Think Pink! Day 4: Oh Balls!

Posted by Captain K

Think Pink! is a week long tribute to the pink puff we all know as Kirby. In honor of Kirby’s new game Kirby’s Epic Yarn, every day this week we’ll be taking a look at a different set of his adventures. From Dream Land to amazing mirrors, golf to pinball, canvas to knitting, we will celebrating every single one of Kirby’s games. Enjoy!

Today we’ll be taking a look at some of Kirby’s less traditional titles. The great thing about having a character that’s little more than a pink ball is that, if you want to, you can turn him into just about anything. These two titles will demonstrate just how …ahem… well-rounded Kirby can be.

Kirby’s Pinball Land

Platform: Game Boy

Release: March 4, 1994

Developer: HAL Laboratory

 

Kirby’s Pinball Land marks the first time our rotund hero stepped outside of his platforming roots. While video game versions of pinball were not uncommon, this game set itself apart by concentrating more on the video game aspect. When most developers create a pinball game the goal is realism. HAL chose to embrace the fact that this was a video game by including features that could never be included in real life such as multiple stages, boss battles, and enemies to destroy. What resulted was an intense and fun pinball experience that played like little else at the time. Perfect for portability, the game’s pick up and play design of aiming for high scores was only the first layer of the experience. While you could play a quick game if you wanted to, a full campaign was also available where, if you met certain requirements, you could fight boss battles and eventually beat the game.

Pinball Land’s 3 stages were based around Kirby’s Adventure for the NES. The music was excellent, mostly featuring songs from previous titles, but the new tracks were a welcome addition. Classic Kirby baddies and power-ups became stylish pinball staples, with the spiky Gordos becoming bumpers, Maximum Tomatoes becoming stoppers, and so on. These features took the game outside of the realm of traditional pinball conventions, but the experience stays true to its roots with excellent physics, even assigning “tilting” its own button. While that means the game can be very intense, it also provides some serious frustration. As in real pinball, there’s nothing quite like hitting a target in just the right way to make the ball fly right between the flippers, causing you to lose a life. That aside, this is a very fun game. It captures the energy and charm the Kirby series is known for while exploring new territory for the franchise. In many ways this game’s success was a major turning point for Kirby, as it showed just how versatile the pink puff could be. Altering Kirby’s form to accommodate new game play methods became the perfect way to keep the series fresh for years to come.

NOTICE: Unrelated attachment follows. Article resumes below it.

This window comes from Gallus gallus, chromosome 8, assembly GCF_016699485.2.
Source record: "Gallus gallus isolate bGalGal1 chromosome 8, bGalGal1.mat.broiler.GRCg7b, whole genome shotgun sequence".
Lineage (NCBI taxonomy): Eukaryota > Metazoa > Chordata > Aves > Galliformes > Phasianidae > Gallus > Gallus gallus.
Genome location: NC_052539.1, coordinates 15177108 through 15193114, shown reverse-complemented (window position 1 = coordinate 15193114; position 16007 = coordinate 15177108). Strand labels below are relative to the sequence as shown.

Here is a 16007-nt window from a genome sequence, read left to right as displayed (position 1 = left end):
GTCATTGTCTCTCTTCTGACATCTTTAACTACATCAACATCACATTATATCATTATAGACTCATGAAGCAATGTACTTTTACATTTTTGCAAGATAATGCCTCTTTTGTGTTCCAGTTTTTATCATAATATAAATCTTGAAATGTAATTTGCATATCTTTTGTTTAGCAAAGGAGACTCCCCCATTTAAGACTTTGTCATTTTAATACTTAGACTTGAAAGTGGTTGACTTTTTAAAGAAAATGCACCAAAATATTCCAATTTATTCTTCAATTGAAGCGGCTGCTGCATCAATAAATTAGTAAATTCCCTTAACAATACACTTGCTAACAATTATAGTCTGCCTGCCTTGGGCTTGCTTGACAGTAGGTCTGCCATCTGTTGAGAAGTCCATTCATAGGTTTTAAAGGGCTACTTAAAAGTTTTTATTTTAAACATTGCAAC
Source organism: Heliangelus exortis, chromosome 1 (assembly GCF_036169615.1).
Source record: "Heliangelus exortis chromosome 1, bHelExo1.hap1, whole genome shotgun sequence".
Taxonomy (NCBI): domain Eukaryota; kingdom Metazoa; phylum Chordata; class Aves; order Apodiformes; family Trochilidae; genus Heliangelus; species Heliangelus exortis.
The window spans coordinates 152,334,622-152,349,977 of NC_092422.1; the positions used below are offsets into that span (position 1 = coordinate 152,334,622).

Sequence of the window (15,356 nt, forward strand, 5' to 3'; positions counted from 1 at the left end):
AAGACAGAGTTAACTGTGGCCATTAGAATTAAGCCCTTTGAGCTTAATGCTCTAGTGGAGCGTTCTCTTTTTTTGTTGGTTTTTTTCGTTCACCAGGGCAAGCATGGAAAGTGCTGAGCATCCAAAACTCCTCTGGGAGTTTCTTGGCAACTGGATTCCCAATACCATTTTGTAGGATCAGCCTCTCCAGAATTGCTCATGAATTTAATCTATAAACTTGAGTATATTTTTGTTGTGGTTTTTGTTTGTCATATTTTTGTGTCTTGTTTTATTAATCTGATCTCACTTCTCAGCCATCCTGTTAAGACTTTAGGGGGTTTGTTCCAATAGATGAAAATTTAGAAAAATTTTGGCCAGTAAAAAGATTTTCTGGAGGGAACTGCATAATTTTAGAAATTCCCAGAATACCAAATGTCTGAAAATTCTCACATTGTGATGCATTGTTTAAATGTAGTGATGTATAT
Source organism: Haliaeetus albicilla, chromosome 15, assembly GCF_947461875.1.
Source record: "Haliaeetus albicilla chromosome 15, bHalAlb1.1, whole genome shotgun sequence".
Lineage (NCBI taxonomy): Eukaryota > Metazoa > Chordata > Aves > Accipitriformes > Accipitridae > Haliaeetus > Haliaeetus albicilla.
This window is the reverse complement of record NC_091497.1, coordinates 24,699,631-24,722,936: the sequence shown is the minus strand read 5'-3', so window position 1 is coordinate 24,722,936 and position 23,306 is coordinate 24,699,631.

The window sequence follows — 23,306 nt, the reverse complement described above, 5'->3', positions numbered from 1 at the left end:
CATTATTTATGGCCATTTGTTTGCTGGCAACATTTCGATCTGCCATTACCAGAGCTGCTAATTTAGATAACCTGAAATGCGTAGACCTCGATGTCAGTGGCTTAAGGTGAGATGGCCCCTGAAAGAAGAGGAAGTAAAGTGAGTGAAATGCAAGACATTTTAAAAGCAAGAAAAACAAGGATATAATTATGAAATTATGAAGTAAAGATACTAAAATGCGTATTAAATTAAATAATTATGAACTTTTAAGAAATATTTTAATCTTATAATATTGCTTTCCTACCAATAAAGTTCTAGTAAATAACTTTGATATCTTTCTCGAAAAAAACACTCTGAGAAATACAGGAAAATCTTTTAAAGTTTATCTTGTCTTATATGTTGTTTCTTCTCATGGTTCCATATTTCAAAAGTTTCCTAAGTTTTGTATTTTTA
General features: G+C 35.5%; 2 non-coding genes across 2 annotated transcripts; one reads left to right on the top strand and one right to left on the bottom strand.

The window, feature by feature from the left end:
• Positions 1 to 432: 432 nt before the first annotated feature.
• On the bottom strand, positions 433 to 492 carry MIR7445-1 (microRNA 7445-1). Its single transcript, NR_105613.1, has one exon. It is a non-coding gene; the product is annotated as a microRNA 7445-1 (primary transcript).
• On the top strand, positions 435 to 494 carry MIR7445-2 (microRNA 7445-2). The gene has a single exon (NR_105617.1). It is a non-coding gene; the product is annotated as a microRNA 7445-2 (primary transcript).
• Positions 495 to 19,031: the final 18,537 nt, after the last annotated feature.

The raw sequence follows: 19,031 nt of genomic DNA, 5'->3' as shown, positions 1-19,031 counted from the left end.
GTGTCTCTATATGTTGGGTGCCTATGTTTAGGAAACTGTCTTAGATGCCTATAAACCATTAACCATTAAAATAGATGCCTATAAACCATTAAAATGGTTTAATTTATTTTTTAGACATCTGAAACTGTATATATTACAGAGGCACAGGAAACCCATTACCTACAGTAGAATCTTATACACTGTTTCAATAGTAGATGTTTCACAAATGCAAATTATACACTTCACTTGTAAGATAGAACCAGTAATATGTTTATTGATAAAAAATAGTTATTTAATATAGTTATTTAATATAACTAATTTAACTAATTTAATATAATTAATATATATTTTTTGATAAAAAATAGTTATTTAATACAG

Kirby’s Block Ball

Platform: Game Boy

Release: May 18, 1996

Developer: HAL Laboratory